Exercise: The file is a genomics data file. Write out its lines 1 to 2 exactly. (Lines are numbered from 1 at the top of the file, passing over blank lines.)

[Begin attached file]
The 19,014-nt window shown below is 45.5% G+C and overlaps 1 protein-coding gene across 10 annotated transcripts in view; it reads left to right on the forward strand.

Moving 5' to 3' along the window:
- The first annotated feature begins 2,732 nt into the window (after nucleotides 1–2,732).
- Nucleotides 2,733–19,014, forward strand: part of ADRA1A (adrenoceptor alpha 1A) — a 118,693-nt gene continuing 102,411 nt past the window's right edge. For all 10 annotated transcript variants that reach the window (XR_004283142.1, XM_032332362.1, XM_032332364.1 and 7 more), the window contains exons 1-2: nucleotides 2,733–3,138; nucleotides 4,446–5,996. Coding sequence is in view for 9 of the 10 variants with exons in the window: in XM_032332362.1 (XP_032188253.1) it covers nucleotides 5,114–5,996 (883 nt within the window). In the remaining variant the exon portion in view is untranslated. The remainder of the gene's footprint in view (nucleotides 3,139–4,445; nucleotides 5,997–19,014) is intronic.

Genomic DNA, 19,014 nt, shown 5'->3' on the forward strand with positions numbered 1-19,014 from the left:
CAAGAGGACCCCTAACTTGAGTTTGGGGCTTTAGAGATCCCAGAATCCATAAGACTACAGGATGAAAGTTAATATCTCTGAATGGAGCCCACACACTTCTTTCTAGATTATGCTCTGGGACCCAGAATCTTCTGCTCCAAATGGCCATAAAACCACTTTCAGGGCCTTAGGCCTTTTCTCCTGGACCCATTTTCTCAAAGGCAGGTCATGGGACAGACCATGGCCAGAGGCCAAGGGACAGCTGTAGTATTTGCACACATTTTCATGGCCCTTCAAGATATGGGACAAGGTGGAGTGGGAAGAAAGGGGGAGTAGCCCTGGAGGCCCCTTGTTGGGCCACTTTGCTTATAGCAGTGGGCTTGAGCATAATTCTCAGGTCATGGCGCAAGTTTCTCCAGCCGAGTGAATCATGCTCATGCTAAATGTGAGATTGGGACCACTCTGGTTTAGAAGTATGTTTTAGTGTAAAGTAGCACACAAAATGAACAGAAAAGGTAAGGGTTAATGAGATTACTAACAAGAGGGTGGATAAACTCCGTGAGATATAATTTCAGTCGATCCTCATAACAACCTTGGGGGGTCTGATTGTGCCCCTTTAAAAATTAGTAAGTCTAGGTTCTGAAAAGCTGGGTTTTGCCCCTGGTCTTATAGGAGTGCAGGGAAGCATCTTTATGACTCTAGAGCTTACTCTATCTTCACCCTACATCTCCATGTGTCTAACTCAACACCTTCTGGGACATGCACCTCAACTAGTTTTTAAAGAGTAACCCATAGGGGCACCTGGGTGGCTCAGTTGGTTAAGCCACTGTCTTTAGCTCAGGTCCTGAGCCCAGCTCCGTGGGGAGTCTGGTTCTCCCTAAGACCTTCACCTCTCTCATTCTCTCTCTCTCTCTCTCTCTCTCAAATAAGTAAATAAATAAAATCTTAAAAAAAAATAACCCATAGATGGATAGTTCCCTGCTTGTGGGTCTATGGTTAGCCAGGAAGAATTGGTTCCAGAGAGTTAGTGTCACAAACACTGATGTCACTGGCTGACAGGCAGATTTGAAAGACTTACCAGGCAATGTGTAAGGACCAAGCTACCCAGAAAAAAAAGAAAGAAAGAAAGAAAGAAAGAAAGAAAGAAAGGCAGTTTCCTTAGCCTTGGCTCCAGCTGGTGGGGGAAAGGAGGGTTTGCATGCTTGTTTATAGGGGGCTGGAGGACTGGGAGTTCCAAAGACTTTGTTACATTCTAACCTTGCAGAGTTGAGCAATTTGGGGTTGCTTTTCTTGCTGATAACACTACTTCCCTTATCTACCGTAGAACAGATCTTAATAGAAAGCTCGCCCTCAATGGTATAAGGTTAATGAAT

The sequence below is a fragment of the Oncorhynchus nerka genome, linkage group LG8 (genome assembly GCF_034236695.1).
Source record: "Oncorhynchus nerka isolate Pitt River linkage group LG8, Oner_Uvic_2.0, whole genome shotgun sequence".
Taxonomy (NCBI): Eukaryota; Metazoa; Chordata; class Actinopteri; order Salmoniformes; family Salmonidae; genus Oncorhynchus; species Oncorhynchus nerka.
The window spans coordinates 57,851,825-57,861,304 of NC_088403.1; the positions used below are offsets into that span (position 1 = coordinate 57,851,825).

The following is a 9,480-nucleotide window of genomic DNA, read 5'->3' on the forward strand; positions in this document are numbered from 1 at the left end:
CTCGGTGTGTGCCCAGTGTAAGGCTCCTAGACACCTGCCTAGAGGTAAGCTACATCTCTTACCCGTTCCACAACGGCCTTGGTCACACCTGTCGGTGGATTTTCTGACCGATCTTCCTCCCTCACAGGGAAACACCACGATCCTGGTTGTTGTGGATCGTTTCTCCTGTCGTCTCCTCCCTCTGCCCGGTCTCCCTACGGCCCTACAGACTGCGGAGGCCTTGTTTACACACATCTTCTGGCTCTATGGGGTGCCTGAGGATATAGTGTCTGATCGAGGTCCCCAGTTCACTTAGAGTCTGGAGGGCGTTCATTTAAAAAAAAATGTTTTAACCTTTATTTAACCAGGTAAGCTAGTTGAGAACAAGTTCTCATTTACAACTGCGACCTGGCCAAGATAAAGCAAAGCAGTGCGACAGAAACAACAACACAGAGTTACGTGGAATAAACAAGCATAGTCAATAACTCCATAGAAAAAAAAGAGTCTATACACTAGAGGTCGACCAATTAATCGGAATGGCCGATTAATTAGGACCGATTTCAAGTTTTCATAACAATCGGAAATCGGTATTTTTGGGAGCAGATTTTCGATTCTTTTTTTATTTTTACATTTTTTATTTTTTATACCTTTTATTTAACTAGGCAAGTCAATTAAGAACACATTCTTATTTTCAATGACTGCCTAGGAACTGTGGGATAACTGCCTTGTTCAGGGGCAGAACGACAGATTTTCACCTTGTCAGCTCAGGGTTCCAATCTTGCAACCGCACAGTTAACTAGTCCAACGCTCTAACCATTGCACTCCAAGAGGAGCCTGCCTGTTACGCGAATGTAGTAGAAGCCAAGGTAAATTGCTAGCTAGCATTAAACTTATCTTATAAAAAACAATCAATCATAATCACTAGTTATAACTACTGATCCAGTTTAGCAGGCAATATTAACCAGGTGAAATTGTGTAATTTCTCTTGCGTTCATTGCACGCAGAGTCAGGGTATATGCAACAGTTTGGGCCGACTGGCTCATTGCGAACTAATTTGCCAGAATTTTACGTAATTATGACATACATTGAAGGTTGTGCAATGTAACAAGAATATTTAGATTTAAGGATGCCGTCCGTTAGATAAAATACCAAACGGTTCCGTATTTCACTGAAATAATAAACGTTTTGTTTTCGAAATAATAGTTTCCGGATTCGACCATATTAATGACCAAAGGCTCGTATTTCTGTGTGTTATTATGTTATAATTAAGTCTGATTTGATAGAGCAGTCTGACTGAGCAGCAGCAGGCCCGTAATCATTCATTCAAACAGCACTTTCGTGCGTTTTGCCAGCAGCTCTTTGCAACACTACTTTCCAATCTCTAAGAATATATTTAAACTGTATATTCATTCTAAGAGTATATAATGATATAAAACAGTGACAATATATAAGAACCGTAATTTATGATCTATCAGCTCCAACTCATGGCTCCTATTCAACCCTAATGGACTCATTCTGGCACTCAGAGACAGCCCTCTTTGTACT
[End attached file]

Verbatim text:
The 19,014-nt window shown below is 45.5% G+C and overlaps 1 protein-coding gene across 10 annotated transcripts in view; it reads left to right on the forward strand.

Moving 5' to 3' along the window: